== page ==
SONG ON A BLUE GUITAR
By Dorothy Cave
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An old promise, a new ghost, and a resurgent mystery send rancher Joe Steele in search of Toro Duran, his army buddy of some 50 years and a war ago. In a barrio called Tuceros Joe finds himself sucked into a fight Toro and his offbeat amigos are waging to save their cantina and its wildly decorated outhouse--"best little privy on the Rio Grande"--from a Bible-pounding Dallas developer.
He meets Arabela, muscular cash-only-and-up-front proprietress of the cantina, along with Wesley Wetherford Jones, resident outhouse artist, Lily and her girls from the nearby whorehouse, Chico and Rico, sheriff and magistrate judge of Tuceros (when they arenít off fishing) and the mysterious Indian from the nearby pueblo. Through the scenario sits Tecolote drinking Tokay, plucking his guitar, and revising events into his one great musical opus.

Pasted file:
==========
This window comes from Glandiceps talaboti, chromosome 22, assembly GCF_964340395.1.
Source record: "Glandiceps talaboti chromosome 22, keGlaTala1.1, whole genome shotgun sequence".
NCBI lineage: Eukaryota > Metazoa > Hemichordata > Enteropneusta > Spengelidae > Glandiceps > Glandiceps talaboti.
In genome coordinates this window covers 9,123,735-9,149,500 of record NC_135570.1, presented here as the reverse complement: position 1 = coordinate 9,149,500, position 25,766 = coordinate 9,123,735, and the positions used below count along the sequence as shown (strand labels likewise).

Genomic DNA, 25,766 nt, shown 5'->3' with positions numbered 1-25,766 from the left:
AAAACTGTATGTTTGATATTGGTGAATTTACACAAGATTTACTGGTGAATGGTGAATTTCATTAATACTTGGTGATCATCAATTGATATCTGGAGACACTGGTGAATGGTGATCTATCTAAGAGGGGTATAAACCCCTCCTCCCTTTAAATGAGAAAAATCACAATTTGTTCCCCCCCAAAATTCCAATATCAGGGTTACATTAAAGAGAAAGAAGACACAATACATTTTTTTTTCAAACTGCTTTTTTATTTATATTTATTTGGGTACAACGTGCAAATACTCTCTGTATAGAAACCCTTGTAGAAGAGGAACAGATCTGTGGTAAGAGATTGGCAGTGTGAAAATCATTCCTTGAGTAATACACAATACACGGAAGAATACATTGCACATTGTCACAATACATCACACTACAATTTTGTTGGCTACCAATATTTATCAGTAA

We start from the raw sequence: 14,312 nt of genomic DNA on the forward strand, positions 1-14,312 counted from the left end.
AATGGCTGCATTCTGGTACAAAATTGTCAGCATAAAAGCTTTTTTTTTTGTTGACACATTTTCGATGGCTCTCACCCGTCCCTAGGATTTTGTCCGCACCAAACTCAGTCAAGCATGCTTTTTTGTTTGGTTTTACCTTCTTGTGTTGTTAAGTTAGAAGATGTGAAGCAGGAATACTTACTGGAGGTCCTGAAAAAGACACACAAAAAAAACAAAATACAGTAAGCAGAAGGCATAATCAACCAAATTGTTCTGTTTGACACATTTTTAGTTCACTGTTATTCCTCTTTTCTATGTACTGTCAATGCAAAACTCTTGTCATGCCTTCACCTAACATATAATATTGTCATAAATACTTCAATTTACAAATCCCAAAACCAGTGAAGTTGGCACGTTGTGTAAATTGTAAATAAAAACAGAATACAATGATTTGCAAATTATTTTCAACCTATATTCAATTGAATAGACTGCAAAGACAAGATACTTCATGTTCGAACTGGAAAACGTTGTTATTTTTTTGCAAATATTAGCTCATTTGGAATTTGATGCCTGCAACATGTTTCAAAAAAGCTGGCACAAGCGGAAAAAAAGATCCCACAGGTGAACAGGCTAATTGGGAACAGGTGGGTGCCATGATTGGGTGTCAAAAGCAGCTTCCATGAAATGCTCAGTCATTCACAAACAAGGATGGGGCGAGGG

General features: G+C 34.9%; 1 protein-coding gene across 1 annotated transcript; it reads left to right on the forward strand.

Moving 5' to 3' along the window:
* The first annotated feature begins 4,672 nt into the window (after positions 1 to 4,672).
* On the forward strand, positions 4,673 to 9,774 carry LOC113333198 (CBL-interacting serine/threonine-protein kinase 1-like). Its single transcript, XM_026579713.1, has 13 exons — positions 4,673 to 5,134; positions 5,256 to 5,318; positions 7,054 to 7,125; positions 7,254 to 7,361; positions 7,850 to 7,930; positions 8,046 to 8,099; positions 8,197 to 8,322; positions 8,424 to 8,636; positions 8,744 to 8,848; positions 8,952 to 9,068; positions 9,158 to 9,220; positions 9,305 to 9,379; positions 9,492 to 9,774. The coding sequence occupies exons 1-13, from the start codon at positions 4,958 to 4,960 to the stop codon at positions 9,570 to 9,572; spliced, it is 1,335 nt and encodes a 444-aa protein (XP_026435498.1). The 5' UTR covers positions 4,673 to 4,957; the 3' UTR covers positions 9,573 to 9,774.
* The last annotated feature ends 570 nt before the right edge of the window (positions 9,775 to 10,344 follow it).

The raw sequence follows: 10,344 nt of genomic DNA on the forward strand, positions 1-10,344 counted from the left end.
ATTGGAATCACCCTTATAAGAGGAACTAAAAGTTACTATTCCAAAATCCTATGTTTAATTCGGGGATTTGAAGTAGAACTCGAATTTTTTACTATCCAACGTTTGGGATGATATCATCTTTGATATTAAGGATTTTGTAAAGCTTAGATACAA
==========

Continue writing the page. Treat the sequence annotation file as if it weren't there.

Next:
A climactic chase has Joe asking just who Toro is--saint or Satan, hero or humbug, Galahad or PT Barnum--and what he, Joe, is doing scaling a steep mesa past midnight, 300 miles from his own bed, his own spread, and his own business.
He may find his answers in Tecoloteís song.
DOROTHY CAVE spent much of her childhood exploring with her geologist father the isolated villages and mountains of northern New Mexico, a practice she continues today. Although her formal education was at Agnes Scott College and the Universities of Colorado and Wyoming, she feels her true education has come from these remote but rapidly vanishing hamlets and pueblos and from the soil-rooted wisdom of those who live in them. Cave has traveled widely, danced with the Atlanta Ballet, acted, and taught. She is the author of two histories: BEYOND COURAGE, which won the New Mexico Presswomen's Zia Award, and FOUR TRAILS TO VALOR. Her first novel, MOUNTAINS OF THE BLUE STONE, was also published by Sunstone Press.
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